To see if this same curriculum would work for therapeutics, diagnostics, medical devices and digital health, we taught 26 teams at UCSF a life science version of the NSF curriculum. 110 researchers and clinicians, and Principal Investigators got out of the lab and hospital, and talked to 2,355 customers. (Details here)

For the last 10 weeks 19 teams in therapeutics, diagnostics and medical devices from the National Institutes of Health (from four of the largest institutes; NCINHBLI, NINDS, and NCATS) have gone through the I-Corps at NIH.

87 researchers and clinicians spoke to 2,120 customers, tested 695 hypotheses and pivoted 215 times. Every team spoke to over 100 customers.

Three Big Questions
The NIH teams weren’t just teams with ideas, they were fully formed companies with CEO’s and Principal Investigators who already had received a $150,000 grant from the NIH. With that SBIR-Phase 1 funding the teams were trying to establish the technical merit, feasibility, and commercial potential of their technology. Many will apply for a Phase II grant of up to $1 million to continue their R&D efforts.

Going into the class we had three questions:

  1. Could companies who were already pursuing a business model be convinced to revisit their key commercialization hypotheses – and iterate and pivot if needed?
  2. Was getting the Principal Investigators and CEO out of the building more effective than the traditional NIH model of bringing in outside consultants to do commercialization planning?
  3. Would our style of being relentlessly direct with senior scientists, who hadn’t had their work questioned in this fashion since their PhD orals, work with the NIH teams?

Evidence-based Translational Medicine
We’ve learned that information from 100 customers is just at the edge of having sufficient data to validate/invalidate a company’s business model hypotheses. As for whether you can/should push scientists past their comfort zone, the evidence is clear – there is no other program that gets teams anywhere close to talking to 100 customers. The reason? For entrepreneurs to get out of the building at this speed and scale is an unnatural act. It’s hard, there are lots of other demands on their time, etc. But we push and cajole hard, (our phrase is we’re relentlessly direct,) knowing that while they might find it uncomfortable the first three days of the class, they come out thanking us.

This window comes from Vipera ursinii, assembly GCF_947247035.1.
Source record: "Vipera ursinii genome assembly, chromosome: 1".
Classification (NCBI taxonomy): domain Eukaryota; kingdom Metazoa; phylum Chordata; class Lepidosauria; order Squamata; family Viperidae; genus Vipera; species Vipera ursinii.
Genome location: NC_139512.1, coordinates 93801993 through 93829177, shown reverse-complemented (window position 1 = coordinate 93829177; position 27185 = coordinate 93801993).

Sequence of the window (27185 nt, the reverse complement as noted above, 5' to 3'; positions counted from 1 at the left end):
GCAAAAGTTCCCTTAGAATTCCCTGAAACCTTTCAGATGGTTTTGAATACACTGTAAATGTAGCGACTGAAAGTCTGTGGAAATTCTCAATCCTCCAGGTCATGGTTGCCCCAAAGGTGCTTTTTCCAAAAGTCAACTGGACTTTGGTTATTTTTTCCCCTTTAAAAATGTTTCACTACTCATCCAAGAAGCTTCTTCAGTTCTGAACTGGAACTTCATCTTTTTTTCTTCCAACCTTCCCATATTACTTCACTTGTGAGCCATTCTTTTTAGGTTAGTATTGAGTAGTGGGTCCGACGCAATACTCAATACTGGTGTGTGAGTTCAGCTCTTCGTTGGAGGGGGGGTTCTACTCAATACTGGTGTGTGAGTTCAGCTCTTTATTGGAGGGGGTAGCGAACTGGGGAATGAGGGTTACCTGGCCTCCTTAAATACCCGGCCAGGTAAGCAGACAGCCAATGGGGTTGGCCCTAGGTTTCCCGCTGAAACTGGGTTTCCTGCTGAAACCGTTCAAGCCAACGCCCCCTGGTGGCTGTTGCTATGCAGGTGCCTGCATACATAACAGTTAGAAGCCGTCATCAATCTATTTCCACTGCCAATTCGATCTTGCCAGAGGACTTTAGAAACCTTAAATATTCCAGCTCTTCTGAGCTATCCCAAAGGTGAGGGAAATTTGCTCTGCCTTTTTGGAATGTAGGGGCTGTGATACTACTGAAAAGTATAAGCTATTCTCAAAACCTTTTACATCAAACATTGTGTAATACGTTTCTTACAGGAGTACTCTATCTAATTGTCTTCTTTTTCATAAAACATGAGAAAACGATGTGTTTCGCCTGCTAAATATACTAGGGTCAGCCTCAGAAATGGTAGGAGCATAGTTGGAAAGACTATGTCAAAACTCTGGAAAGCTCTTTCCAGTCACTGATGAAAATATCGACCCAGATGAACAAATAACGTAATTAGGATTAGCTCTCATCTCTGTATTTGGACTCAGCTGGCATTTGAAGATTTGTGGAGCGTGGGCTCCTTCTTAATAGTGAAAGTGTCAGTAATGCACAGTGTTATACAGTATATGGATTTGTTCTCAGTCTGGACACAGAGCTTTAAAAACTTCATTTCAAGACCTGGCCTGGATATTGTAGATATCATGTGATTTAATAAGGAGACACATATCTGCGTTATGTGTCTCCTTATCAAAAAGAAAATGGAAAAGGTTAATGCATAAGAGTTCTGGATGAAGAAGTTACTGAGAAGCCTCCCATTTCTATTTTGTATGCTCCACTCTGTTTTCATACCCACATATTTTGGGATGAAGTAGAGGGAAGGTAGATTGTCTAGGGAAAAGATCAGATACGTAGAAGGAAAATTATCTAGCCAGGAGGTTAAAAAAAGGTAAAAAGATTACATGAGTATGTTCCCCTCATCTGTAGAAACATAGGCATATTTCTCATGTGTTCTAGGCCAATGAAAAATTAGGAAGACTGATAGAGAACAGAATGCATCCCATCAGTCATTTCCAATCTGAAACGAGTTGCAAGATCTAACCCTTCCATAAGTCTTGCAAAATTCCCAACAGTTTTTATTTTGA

The experience is demanding but time and again we have seen I-Corps teams transform their business assumptions. This direct interaction with potential users and customers is essential to commercialize science (whether to license the technology or launch a startup.) This process can’t be outsourced. These teams saved years and millions of dollars for themselves, the NIH and the U.S. taxpayer. Evidence is now in-hand that with I-Corps@NIH the NIH has the most effective program for commercializing science.

Lessons Learned Day